The trip from Kuala Lumpur to Malacca is rather shorter and takes about 2 hours, without major traffic. Plus, it’s also quite inexpensive (2€ – 3€).
There are several companies providing this service and many timetable options throughout the day. Check out the one that suits you best in 12goAsia. The buses are spacious and quiet, making it a pleasant experience overall.
If you’d prefer a stress-free experience, you can buy this highly-rated tour of a 10 hours day trip to Malacca. This Malacca tour from KL covers Malacca’s main points of interest and also has lunch included in the price. This one really is one of the best options if you don’t intend to stay overnight in Malacca.
Most likely is that your bus from either Singapore or Kuala Lumpur stops at Melaka Sentral – Malacca’s bus terminal. Melaka Sentral is located just 5 km out of Malacca’s city centre, and the easiest way to cover that distance is to call a Grab (similar to Uber in Asia). Trips with Grab in Malaysia tend to be quite cheap 😄!
Most of Malacca’s historical places are within walking distance, so the best way to get around Malacca is definitely walking. There are just a few exceptions (I’ll talk about it later when I get to the part in Malacca’s itinerary) where you’ll be better off calling a Grab.
The official currency in Malaysia is the Malaysian Ringgit (MYR). As of July 2023, 1 MYR = 0,19€. Even though there are many places that accept cards, you should also try to carry some cash with you since some are “cash only”. This is especially true if you intend to eat out in local markets.
To make purchases with a currency other than the one I usually use (Euro), I always use the Revolut card, which has many advantages. One of the biggest advantages of the Revolut card while travelling is the fact it does not charge additional fees for using a different currency.
If you do not yet know the advantages of having a Revolut Card, you can find out more here.
Some of the banks in Malaysia charge a fee for withdrawing money with foreign cards (even if you’re using a Revolut card!). However, I found some that actually didn’t charge me to withdraw money with my Revolut card. These were the banks where I got to withdraw money without paying fees:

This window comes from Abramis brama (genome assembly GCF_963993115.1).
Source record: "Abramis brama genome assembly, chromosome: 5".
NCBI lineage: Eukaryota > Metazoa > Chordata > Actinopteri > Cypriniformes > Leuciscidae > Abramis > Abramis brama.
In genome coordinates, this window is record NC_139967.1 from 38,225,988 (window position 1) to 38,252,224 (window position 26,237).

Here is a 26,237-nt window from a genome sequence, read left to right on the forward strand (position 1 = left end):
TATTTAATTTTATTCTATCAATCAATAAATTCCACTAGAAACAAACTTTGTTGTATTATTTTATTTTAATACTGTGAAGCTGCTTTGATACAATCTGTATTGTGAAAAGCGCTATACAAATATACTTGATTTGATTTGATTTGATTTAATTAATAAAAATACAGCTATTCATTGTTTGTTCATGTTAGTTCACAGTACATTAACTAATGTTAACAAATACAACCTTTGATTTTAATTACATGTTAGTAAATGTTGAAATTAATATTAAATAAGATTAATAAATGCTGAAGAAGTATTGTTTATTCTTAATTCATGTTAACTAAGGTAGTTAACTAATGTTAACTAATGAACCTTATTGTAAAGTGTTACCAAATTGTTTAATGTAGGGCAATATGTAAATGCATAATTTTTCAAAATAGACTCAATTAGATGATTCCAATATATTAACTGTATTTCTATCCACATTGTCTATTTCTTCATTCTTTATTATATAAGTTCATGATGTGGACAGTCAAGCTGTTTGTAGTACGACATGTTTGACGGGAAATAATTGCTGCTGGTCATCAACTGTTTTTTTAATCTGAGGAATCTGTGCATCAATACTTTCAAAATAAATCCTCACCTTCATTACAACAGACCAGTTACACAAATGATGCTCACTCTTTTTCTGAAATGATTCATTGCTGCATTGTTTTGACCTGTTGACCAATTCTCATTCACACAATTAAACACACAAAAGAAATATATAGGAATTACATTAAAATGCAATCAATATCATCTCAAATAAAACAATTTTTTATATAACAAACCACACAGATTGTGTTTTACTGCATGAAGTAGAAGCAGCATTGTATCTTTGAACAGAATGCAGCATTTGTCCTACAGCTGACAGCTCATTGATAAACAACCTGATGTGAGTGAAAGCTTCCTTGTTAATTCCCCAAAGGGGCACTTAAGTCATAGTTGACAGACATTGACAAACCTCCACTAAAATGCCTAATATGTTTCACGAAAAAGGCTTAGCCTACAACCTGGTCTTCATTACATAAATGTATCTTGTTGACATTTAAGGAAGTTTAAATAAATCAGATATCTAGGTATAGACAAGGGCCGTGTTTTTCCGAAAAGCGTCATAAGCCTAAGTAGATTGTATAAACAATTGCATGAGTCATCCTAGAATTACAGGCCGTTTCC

- CIMB Bank
It’s quite handy to always have internet while travelling in Malaysia. It’s useful when you need to call a Grab or use Google Maps in walking mode, for example.
I decided to buy an e-SIM from Celcom (which I could then do top-ups) at a 7-Eleven store, but you can opt for a more hassle-free option. For example, this e-SIM Roaming Mobile Data Plan can be purchased even before you arrive in Malaysia and the options are quite cheap.
You can choose the option that suits you best, having in mind the duration of your trip and where you plan to go, since most of the plans include a mobile data plan that also works in other countries.
There are many options when it comes to accommodation in Malacca. However, I chose to stay at Liu Men Melaka. This hotel is fairly central but simultaneously located in a quieter part of town.
The staff went above and beyond to make sure the guests’ needs were met. For example, breakfast was à la carte, but they tried to accommodate other requests guests might have.
The facilities are rather small but yet so charming. The building results from a restored heritage pre-World War II building and it intends to pay tribute to colonial and heritage elements.
However, if you’d like to check out other accommodation options, there are many other available as well:
💼 TRAVEL INSURANCE: If you want to feel safe while travelling, then you should definitely look into purchasing some travel insurance. Having insurance will help you with any health-related emergencies as well as with other events, such as theft, loss or delay of luggage, eventual need to cancel your trip and much more. In my case, I always use IATI Insurances, which has one of the best price-quality ratios in the market and a 100% online service that is very easy to use. Book here your travel insurance and enjoy a 5% discount for being readers of the blog. Don’t forget that the purchase must be made using this link.
Before I share with you my 1-day itinerary with what to do in Malacca, here is a map with all the places to visit in Malacca.
» Cheng Hoon Teng Temple
Begin your Malacca tour at Cheng Hoon Teng Temple. This temple gets the title of Malaysia’s oldest traditional Chinese temple. So, make sure to set a few minutes aside to visit it inside and admire its beautiful interiors.
💡 EXTRA TIP: While you’re at the Cheng Hoon Teng Temple, make sure to stroll around Tokong Street, which is also known as Harmony Street since it showcases the harmony of all the religions that exist in Malaysia. For example, on this street, you’ll also find the Kampong Kling Mosque.
» Baba & Nyonya Heritage Museum
I suggest you continue towards Baba & Nyonya Heritage Museum. This is basically a house that was converted into a museum and that showcases how four generations of the Chan family lived there.
This is a great add-on to any Malacca itinerary since it will allow you to learn more about the Peranakan culture. The Peranakans resulted from the mix of cultures between the people that lived near the Strait of Malacca and the Chinese who went to live there.